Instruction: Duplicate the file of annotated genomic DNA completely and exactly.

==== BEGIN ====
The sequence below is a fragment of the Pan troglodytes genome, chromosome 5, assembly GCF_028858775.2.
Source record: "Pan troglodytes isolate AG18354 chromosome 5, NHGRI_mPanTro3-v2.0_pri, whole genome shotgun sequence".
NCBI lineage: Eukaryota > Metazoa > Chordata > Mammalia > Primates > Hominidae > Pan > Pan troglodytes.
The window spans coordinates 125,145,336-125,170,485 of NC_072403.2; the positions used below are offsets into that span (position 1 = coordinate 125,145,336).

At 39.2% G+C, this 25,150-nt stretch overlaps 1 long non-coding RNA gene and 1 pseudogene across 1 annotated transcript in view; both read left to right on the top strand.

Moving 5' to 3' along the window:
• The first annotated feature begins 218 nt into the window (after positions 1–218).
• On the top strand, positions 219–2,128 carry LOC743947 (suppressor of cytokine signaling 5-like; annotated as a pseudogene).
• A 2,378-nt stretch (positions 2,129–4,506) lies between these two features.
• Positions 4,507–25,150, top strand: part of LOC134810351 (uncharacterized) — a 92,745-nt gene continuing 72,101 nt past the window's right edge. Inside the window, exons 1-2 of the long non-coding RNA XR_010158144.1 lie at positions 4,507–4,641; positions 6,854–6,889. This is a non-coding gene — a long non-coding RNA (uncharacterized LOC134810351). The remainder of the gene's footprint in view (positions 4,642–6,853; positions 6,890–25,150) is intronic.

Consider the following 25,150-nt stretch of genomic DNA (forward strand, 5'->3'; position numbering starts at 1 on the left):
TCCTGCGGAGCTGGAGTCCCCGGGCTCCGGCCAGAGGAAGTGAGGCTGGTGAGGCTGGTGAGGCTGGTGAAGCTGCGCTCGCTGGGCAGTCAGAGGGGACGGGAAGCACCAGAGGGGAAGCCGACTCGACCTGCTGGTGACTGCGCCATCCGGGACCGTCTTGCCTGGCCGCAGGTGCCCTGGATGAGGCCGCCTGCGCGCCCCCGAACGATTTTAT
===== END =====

The sequence below is a fragment of the Pan troglodytes genome, chromosome 5, assembly GCF_028858775.2.
Source record: "Pan troglodytes isolate AG18354 chromosome 5, NHGRI_mPanTro3-v2.0_pri, whole genome shotgun sequence".
NCBI lineage: Eukaryota > Metazoa > Chordata > Mammalia > Primates > Hominidae > Pan > Pan troglodytes.
The window spans coordinates 125,145,336-125,170,485 of NC_072403.2; the positions used below are offsets into that span (position 1 = coordinate 125,145,336).

At 39.2% G+C, this 25,150-nt stretch overlaps 1 long non-coding RNA gene and 1 pseudogene across 1 annotated transcript in view; both read left to right on the top strand.

Moving 5' to 3' along the window:
• The first annotated feature begins 218 nt into the window (after positions 1–218).
• On the top strand, positions 219–2,128 carry LOC743947 (suppressor of cytokine signaling 5-like; annotated as a pseudogene).
• A 2,378-nt stretch (positions 2,129–4,506) lies between these two features.
• Positions 4,507–25,150, top strand: part of LOC134810351 (uncharacterized) — a 92,745-nt gene continuing 72,101 nt past the window's right edge. Inside the window, exons 1-2 of the long non-coding RNA XR_010158144.1 lie at positions 4,507–4,641; positions 6,854–6,889. This is a non-coding gene — a long non-coding RNA (uncharacterized LOC134810351). The remainder of the gene's footprint in view (positions 4,642–6,853; positions 6,890–25,150) is intronic.

Consider the following 25,150-nt stretch of genomic DNA (forward strand, 5'->3'; position numbering starts at 1 on the left):
TCCTGCGGAGCTGGAGTCCCCGGGCTCCGGCCAGAGGAAGTGAGGCTGGTGAGGCTGGTGAGGCTGGTGAAGCTGCGCTCGCTGGGCAGTCAGAGGGGACGGGAAGCACCAGAGGGGAAGCCGACTCGACCTGCTGGTGACTGCGCCATCCGGGACCGTCTTGCCTGGCCGCAGGTGCCCTGGATGAGGCCGCCTGCGCGCCCCCGAACGATTTTAT